Polestar 2 (2020) Review

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Polestar 2 (2020) At A Glance

4/5
Honest John Overall Rating
If you’re into EVs but weren’t too impressed with the Tesla Model 3, we reckon you’ll be quite taken with the Polestar 2. Not only does it look great, it’s sensational to drive and offers build quality that’s superior to its rival – even if it can’t quite match the Tesla’s pace.

+Looks great, drives great.

-Not as much range as a Tesla Model 3. No Apple CarPlay yet.

The Polestar 2 is the first all-electric vehicle from the recently-launched car maker. Owned by Chinese firm Geely, which also owns Volvo, the Polestar 2 goes head-to-head with the Tesla Model 3 in the rapidly emerging mid-range EV market. But is Polestar’s latest offering any good?

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Well, that depends on your point of view. Critics will argue that the Tesla Model 3 beats the Polestar 2 on paper. That’s because even in entry level spec, the Model 3 is faster than the Polestar 2 and is also almost a full second quicker in the 0-62mph dash. The Tesla also boasts better range.

But that doesn’t tell the whole story. While the Tesla looks better on paper, the Polestar 2 is a much more complete package in the metal. Build quality is higher with better panel gaps, good standards of overall fit and finish. Drivers also don’t have rely on tablet glued to the centre of the dash for the speedo, either.

While a centre-mounted tablet seems to have become the hallmark of a ‘proper’ EV, the Polestar 2 also has a much more conventional digital dash that can display all the info you need – road speed, charge remaining in miles, even navigation directions.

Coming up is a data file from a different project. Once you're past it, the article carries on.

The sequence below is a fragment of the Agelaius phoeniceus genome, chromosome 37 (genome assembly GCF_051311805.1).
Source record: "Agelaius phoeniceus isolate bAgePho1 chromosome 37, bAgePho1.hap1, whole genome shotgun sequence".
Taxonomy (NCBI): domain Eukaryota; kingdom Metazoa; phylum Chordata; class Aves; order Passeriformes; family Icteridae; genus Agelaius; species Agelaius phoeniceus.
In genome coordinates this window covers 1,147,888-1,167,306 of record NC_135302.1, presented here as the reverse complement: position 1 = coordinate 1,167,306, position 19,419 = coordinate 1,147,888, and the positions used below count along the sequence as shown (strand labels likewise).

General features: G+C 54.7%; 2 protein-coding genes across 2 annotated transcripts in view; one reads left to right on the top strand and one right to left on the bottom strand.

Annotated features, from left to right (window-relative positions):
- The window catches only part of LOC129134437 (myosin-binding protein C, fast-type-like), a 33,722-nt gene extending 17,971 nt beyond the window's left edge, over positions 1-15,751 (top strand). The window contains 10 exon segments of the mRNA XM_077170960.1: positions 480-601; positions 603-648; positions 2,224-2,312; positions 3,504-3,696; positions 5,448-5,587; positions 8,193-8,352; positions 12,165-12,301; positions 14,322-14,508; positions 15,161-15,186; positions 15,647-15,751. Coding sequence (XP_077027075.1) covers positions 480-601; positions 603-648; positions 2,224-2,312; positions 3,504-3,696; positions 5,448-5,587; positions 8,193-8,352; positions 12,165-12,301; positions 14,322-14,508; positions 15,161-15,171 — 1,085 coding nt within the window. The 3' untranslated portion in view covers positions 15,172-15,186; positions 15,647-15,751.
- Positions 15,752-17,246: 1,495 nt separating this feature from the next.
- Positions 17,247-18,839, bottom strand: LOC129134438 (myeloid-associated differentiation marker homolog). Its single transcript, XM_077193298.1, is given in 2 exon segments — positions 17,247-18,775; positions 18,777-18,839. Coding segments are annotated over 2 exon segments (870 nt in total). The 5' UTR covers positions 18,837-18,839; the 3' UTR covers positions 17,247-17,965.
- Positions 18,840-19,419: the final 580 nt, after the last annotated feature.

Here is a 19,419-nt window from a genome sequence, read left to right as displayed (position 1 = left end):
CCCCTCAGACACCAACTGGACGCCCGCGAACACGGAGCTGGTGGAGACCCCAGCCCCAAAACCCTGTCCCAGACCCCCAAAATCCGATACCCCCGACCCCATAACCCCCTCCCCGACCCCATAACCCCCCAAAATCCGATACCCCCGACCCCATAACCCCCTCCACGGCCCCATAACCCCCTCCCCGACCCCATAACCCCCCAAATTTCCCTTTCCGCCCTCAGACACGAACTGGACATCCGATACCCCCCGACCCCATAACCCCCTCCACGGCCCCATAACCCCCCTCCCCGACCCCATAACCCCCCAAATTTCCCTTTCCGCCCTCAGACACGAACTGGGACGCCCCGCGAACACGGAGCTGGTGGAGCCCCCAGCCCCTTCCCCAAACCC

And that leads us on nicely to look at the 2’s tech. You see, while Polestar is a new brand, the 2 is also the first car to use Android Automotive (not to be confused with Android Auto). And that means the car’s infotainment operating system is light years ahead of its rivals. Using the command ‘hey Google!’ you can go on to control and adjust various things like the air con, heated seats, and demisters. There is a drawback though – connectivity for Apple CarPlay won’t arrive until 2021, which can make for a slightly clunky experience for those of the iPhone persuasion.

Still, you’ll have more than enough tech to keep the kids occupied – and more than enough space, too. While the sharply-styled coupe lines do mean you lose some head room, there’s enough leg and shoulder room for two adults in the back, and more than enough for two kids.